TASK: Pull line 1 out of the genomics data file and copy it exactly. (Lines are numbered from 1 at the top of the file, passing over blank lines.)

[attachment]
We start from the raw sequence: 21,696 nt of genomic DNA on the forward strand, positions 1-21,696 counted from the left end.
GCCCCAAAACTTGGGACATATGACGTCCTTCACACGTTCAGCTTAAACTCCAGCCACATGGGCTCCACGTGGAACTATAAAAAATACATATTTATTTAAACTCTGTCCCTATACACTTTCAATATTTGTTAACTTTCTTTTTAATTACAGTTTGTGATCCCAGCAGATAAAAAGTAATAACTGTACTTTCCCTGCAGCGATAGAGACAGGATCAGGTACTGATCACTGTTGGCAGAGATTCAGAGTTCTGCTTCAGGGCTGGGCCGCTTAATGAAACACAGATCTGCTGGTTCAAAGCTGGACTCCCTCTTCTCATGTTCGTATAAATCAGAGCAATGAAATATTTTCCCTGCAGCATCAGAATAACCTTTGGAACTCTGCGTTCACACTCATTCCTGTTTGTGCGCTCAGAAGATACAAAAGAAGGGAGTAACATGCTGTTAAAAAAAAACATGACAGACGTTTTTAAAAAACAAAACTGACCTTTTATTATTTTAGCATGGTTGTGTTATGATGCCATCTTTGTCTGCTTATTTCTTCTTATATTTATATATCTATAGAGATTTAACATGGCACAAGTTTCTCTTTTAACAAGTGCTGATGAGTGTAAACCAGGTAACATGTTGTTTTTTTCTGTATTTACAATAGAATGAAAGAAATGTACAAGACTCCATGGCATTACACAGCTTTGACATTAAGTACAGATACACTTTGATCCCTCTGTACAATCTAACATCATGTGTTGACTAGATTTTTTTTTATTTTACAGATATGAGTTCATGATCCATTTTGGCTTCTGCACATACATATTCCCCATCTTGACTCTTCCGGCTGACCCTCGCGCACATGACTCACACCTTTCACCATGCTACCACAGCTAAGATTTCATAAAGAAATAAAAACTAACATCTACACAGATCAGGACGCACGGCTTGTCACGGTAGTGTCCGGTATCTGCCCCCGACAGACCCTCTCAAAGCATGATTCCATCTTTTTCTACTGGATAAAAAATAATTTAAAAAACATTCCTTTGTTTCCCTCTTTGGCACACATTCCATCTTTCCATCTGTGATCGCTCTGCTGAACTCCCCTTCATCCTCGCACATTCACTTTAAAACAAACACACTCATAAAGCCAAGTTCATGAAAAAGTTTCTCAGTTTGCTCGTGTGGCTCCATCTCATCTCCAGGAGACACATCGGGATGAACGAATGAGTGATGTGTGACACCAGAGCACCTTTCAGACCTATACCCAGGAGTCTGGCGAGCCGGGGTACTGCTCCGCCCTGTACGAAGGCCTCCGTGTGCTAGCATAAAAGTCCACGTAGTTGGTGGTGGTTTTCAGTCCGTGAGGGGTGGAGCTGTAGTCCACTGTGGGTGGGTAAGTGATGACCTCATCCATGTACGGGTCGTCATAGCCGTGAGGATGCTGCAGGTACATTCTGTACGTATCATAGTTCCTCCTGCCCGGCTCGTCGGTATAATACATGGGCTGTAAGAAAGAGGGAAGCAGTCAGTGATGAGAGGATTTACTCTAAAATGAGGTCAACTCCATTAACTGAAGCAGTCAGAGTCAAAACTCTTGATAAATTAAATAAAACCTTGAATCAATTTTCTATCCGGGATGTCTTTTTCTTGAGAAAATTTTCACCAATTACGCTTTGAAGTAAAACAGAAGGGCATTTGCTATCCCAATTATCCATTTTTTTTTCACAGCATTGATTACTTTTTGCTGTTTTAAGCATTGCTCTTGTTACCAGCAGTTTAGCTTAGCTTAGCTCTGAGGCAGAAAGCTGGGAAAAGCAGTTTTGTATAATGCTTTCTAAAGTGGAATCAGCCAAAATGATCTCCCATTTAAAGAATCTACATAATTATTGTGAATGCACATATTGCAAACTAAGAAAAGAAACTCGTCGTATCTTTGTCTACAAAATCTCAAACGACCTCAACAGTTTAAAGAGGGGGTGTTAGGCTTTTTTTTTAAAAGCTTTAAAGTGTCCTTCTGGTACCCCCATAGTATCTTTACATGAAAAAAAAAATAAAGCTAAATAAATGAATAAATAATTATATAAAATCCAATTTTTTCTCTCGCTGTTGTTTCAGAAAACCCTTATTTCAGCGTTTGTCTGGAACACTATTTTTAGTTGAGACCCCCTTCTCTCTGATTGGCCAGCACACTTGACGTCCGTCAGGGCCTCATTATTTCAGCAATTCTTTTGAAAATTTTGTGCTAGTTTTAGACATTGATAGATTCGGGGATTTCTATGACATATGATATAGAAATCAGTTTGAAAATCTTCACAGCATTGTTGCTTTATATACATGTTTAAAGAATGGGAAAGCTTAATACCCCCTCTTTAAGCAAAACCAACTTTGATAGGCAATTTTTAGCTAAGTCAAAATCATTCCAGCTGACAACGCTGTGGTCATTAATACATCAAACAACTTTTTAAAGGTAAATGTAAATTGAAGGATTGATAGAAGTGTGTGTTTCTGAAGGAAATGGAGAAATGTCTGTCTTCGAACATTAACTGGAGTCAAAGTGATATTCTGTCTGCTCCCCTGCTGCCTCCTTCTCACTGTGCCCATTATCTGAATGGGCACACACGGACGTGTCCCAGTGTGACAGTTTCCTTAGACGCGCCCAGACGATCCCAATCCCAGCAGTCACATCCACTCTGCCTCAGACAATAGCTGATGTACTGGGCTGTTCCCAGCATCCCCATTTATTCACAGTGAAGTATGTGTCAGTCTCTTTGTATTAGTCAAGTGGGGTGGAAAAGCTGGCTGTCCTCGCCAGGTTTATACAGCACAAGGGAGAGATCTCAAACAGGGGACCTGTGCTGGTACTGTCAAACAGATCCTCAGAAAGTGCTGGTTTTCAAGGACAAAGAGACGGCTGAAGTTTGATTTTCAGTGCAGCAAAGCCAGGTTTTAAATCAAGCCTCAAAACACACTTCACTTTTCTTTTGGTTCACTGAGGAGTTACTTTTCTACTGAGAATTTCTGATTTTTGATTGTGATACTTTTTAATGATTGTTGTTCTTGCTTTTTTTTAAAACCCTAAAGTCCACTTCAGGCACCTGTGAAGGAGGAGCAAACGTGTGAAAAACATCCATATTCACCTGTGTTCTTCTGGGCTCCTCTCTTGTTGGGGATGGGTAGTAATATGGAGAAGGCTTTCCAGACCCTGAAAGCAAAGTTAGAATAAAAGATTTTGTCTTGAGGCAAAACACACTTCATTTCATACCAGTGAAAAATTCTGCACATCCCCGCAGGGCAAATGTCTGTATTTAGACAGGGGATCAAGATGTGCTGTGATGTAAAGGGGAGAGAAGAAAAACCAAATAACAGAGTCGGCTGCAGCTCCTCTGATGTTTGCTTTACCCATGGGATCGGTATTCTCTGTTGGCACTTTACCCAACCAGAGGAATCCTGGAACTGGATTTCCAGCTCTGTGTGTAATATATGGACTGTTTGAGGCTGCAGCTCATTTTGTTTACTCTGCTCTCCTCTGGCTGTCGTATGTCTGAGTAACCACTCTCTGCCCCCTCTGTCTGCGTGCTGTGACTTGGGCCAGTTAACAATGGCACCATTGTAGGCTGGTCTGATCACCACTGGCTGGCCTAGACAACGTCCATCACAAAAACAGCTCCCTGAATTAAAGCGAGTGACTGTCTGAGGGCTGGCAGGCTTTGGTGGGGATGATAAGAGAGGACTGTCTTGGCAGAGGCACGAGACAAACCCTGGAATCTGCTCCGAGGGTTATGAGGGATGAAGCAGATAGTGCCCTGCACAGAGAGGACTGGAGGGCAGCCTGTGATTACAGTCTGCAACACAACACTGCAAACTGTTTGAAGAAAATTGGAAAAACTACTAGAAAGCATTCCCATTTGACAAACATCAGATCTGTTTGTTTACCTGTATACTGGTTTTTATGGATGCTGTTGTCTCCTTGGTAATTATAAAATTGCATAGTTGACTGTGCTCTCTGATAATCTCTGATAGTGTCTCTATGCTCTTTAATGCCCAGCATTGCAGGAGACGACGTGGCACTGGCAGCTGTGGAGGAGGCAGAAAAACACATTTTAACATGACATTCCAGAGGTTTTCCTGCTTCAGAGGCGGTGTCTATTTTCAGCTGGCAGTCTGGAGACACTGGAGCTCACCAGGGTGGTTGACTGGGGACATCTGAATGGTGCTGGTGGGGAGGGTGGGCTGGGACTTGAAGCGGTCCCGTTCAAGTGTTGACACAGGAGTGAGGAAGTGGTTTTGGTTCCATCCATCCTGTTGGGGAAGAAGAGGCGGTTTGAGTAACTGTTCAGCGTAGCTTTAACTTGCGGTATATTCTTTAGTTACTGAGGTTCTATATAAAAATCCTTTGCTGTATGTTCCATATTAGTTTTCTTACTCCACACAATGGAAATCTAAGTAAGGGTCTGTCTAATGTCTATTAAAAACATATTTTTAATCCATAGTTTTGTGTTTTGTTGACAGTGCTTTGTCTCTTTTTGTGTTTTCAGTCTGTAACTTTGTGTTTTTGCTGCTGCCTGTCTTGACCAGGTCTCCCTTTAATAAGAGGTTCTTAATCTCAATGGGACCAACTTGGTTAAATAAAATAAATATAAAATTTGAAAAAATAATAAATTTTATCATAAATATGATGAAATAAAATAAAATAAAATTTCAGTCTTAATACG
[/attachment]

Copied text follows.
We start from the raw sequence: 21,696 nt of genomic DNA on the forward strand, positions 1-21,696 counted from the left end.